4. Specially trained dogs show a very high success rate (99.7%) in detecting screw-worm fly in both infected slugs and wounds on large animals infected via slugs. This fly can kill warm-blooded animals and cause serious economic losses.

  5. Interestingly, trained dogs can even detect microorganisms. Some cyanobacteria in commercial catfish farms produce compounds that accumulate in the fish flesh, causing an unpleasant smell reducing the cost of discarding affected fish stock that can run into millions of dollars.

  6. Dogs are effective in detecting the growth of mold and other fungi in buildings as they can have detrimental effects on peoples’ health and cause costly deterioration of the building. Dogs are effective if trained to detect mold and other fungi within construction materials, to identify 75% of all hidden samples containing microorganisms.

  7. Dogs are also helpful to conservation scientists when trained to find endangered wild animal species. Due to the low density and vast areas these species can potentially occupy, it is often very difficult to keep track of them. The so-called ‘Scat dogs’ are trained to find and follow the scats of a given endangered species. Molecular analysis of scats delivers data on the species, sex, diet, parasites, and the individual character of the animal. Breeding and stress hormones can indicate the fertility and reproductive rate as well as the influence of any disorders on the physiological state. Scats can also offer a better source of DNA samples than hair, skin, feathers, nails, bones, or saliva.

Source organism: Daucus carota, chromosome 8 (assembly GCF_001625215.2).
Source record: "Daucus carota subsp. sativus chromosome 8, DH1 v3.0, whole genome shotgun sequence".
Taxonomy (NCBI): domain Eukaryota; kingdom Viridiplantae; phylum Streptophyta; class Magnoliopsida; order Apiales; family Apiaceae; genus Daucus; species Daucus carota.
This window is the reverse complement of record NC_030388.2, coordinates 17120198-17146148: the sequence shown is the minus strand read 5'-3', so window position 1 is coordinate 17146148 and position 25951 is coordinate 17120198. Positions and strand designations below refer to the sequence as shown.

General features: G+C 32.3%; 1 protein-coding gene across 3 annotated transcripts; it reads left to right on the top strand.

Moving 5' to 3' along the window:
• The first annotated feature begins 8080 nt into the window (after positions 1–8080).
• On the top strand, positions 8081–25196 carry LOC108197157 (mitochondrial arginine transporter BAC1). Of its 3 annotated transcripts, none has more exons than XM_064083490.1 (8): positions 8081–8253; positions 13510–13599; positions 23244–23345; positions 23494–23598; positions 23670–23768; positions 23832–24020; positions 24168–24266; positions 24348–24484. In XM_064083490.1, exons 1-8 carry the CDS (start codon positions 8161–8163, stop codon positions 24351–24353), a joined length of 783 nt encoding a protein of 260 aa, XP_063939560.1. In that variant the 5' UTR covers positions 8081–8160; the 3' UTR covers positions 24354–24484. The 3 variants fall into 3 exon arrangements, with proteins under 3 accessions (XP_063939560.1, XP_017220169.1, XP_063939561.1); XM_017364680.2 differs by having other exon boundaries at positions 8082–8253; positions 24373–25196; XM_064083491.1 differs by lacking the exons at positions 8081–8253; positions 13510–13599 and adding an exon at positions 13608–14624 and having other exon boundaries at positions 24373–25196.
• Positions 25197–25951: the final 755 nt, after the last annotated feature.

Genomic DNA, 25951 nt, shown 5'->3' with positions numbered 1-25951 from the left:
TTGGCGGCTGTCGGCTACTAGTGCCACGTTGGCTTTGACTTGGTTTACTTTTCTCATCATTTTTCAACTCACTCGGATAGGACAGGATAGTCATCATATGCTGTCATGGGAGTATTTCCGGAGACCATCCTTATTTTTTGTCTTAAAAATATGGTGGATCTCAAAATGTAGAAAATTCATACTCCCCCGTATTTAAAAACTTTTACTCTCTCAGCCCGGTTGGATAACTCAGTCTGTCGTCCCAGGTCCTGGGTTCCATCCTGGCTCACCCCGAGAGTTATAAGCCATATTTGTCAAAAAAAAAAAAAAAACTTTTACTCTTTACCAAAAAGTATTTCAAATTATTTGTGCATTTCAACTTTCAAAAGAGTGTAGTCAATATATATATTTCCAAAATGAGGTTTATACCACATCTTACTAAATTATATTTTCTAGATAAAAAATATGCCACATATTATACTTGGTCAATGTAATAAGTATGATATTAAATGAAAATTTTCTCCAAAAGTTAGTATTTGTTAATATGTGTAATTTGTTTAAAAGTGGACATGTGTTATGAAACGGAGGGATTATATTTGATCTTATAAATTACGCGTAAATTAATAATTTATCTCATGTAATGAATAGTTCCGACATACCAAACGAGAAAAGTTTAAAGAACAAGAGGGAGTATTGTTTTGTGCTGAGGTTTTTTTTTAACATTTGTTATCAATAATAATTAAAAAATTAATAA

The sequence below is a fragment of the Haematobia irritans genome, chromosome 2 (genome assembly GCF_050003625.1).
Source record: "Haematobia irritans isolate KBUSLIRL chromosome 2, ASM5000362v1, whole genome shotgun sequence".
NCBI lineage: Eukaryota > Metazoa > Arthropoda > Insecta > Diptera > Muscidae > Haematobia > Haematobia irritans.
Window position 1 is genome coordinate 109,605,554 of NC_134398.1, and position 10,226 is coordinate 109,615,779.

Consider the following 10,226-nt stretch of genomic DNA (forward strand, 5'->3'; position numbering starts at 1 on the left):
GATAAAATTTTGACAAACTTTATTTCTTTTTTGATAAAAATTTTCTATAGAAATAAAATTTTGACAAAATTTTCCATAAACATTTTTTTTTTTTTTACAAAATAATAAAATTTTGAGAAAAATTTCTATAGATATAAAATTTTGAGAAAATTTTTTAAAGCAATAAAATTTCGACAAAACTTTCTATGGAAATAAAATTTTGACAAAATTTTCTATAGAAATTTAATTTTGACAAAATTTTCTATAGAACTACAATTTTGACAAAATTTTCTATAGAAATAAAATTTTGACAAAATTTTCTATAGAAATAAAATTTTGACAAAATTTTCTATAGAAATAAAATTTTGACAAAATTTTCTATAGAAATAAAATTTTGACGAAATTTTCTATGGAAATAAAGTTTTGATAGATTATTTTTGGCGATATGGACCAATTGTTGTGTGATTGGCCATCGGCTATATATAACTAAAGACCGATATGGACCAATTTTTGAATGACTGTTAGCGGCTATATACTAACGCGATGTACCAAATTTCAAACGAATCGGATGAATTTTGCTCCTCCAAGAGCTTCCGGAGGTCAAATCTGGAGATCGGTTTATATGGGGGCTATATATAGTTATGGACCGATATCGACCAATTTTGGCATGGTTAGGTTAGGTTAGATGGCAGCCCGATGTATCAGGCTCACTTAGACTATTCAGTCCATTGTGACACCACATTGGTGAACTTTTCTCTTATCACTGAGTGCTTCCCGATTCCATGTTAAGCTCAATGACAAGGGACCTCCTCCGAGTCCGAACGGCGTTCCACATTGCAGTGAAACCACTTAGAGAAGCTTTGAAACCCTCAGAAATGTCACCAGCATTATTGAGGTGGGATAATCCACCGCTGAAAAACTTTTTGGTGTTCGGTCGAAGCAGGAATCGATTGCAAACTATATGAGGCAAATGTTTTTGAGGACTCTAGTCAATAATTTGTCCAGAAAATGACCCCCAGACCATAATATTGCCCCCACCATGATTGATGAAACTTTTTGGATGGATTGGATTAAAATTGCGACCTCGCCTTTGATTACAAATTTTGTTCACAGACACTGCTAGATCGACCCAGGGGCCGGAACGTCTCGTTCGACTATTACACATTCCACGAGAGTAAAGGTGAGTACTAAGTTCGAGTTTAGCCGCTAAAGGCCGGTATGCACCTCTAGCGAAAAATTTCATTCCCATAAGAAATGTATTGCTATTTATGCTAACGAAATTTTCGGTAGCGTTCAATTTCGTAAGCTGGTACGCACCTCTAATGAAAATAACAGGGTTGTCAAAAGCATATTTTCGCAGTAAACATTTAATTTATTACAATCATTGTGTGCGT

8. Dogs are used in traditional bird hunting to locate and study those very endangered bird species. When compared to humans doing the same capture task, dogs are far less likely to injure themselves or the birds, as well as being more efficient. In New Zealand, dogs have been used for over 100 years to locate many endangered species such as Kiwi bird (Apteryzspp.), Kakapo (Strigop habroptilus), or Blue duck (Hymenolaimu malacorhynchos) The possibilities for using the canine sense of smell seem to be unlimited.


What Physiological States are detected by Olfaction?

 

The recognition of the features of the physiological state of other individuals is an important skill in the context of social interaction. These skills could be divided into unlearned, occurring spontaneously, and learned (often during specialized training). Olfaction can be used by dogs to recognize the following physiological states:-


1. Identification of the Reproductive Cycle Phase

Some stud dogs can distinguish between particular phases of heat in bitches, and will attempt mating only with females that are at the so-called optimal time for mating. Moreover, dogs are also able to detect changes in the odor of a female in estrus treated with antibiotics. Dogs can also identify dairy cows in heat by the scent of their vaginal fluid, urine, milk, and blood plasma at an accuracy of 78% to 99%. Dogs can also distinguish milk from a cow that is in proestrus, estrus, and diestrus phase.


2. Identification of Emotional State

As a synanthropic species, the dog is good at dealing not only with the visual expressions of emotion but also with interspecies chemo-signaling. Dogs can easily recognize human emotions, such as fear or happiness, by olfaction. Besides, human odorant stress signals provoke a longer reaction in dogs than happiness signals, and generally, this reaction is not gender-dependent, but a distinct odor is emitted with a distinctive behavioral syndrome. Dogs can also be used to predict aggressive outbursts in psychiatric patients using vision and olfaction a 100% accuracy.